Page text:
An unpublished case, Bel Air Ridge HOA v. Rosenberg, supports the proposition that boards can extend the balloting period as-needed to ensure sufficient numbers of voters cast ballots related to special assessments and CC&R restatements.
CC&R Amendments. In addition to statutory approval requirements, older CC&Rs frequently require approval by 75% of the membership to amend them. Even worse, some also require approval by 75% of the mortgage holders. That was what the Bel Air Ridge HOA faced. Their documents were recorded in 1976 and needed restating. Because of apathy, the board had to extend the balloting deadline five times while pleading with members to vote.
Petition Filed. When balloting was finally closed, only 65% of the membership had voted. Although they clearly missed the 75% threshold, 53% of the membership approved the restated CC&Rs.it was enough for the board to petition the court for approval.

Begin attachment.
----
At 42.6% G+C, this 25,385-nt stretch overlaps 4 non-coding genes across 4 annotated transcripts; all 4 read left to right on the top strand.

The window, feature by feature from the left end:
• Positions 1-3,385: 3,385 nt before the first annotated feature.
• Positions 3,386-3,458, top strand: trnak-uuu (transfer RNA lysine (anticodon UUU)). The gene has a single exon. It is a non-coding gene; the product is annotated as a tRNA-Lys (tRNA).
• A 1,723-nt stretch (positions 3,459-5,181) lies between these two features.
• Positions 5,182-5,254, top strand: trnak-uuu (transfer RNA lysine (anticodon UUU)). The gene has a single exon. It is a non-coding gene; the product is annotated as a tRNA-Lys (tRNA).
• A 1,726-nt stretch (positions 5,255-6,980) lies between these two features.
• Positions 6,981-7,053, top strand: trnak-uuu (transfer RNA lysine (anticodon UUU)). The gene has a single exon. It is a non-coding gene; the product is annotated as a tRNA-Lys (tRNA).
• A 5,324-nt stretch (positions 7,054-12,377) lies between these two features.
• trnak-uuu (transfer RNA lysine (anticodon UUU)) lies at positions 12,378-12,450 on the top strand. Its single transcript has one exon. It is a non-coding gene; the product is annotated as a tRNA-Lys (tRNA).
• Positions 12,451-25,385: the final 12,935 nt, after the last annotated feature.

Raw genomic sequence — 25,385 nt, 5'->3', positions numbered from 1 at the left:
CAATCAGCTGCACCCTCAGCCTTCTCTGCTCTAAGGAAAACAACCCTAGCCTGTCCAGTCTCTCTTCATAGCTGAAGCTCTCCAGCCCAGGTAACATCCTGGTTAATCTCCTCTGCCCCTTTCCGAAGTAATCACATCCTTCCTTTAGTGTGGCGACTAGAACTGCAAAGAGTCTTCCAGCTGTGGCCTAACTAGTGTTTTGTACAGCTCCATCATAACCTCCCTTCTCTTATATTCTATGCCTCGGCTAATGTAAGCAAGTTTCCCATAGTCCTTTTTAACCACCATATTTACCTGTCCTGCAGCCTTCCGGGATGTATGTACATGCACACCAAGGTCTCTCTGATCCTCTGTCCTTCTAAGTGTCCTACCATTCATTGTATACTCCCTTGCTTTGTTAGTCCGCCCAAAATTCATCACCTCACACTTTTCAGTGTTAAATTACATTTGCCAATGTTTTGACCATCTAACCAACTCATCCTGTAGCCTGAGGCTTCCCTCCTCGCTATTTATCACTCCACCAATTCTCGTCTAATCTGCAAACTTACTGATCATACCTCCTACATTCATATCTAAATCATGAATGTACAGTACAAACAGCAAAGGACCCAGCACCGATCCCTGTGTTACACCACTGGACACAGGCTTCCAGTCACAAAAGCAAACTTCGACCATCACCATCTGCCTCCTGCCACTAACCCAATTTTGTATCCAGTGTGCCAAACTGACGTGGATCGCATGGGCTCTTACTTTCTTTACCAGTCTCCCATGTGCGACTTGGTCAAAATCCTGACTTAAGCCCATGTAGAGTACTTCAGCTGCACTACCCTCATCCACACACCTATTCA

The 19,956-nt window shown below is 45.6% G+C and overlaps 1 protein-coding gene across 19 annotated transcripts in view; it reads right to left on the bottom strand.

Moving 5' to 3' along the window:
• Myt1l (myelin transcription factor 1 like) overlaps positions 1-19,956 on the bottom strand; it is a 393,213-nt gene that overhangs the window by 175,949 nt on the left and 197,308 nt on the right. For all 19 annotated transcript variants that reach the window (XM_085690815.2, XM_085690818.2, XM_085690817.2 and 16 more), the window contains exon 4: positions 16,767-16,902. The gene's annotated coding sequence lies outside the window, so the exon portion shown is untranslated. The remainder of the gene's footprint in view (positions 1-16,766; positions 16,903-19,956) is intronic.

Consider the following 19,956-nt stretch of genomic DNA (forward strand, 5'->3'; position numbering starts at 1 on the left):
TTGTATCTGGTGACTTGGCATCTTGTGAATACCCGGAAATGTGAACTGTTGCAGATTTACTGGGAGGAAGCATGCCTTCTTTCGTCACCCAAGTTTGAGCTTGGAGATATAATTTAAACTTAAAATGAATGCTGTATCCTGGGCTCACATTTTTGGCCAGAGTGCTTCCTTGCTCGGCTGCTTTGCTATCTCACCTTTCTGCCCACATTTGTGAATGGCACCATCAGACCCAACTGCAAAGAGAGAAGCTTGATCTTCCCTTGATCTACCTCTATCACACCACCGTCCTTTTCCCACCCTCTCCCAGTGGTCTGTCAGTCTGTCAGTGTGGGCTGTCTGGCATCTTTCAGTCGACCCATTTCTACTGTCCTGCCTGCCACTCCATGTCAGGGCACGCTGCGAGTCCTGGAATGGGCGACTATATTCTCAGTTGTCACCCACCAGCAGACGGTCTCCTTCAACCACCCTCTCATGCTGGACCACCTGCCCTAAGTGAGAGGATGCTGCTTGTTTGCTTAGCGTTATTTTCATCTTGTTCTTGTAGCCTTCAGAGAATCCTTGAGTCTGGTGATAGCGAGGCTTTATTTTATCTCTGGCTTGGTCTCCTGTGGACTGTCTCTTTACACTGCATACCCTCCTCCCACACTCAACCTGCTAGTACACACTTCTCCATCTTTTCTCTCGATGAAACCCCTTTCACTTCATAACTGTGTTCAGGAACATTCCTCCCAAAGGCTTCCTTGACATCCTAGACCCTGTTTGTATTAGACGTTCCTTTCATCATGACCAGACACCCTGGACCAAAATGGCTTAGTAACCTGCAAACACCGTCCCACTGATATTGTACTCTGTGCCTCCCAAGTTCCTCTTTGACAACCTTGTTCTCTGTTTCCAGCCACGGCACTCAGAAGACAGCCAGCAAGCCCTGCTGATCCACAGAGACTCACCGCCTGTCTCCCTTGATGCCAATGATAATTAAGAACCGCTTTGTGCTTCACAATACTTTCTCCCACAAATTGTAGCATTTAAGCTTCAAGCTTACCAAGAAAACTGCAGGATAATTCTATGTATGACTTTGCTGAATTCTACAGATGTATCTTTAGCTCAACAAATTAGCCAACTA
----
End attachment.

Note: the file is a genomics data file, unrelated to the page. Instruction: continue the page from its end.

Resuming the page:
Extended Balloting. Three homeowners filed papers with the court opposing the petition. The court did not find their arguments persuasive and approved the CC&Rs. The opponents appealed and challenged the repeated extension of the voting deadline. The court of appeals reviewed the issue and concluded the extensions did not violate the voting process since the Davis-Stirling Act contained no restrictions on extensions and prevailed over anything to the contrary in the bylaws.
Lender Approval. The challengers also attacked the lender approval process. The HOA had sent a letter to them stating: "If you, as a lender, do not complete and return your ballot in a timely manner indicating your disapproval of all or part of the document, it will be deemed that you have voted in favor of approving the entire Restated CC&Rs." The court decided the HOA had made reasonably diligent efforts to seek lender approval and found no violation.
Reasonable Restrictions. The opponents also argued the new CC&Rs contained unreasonable restrictions. They did not explain why they thought the restrictions were unreasonable but, instead, argued the HOA failed to establish they were reasonable. The court disagreed and ruled for the association, thereby approving the new CC&Rs. (See Bel Air Ridge HOA v. Rosenberg.)
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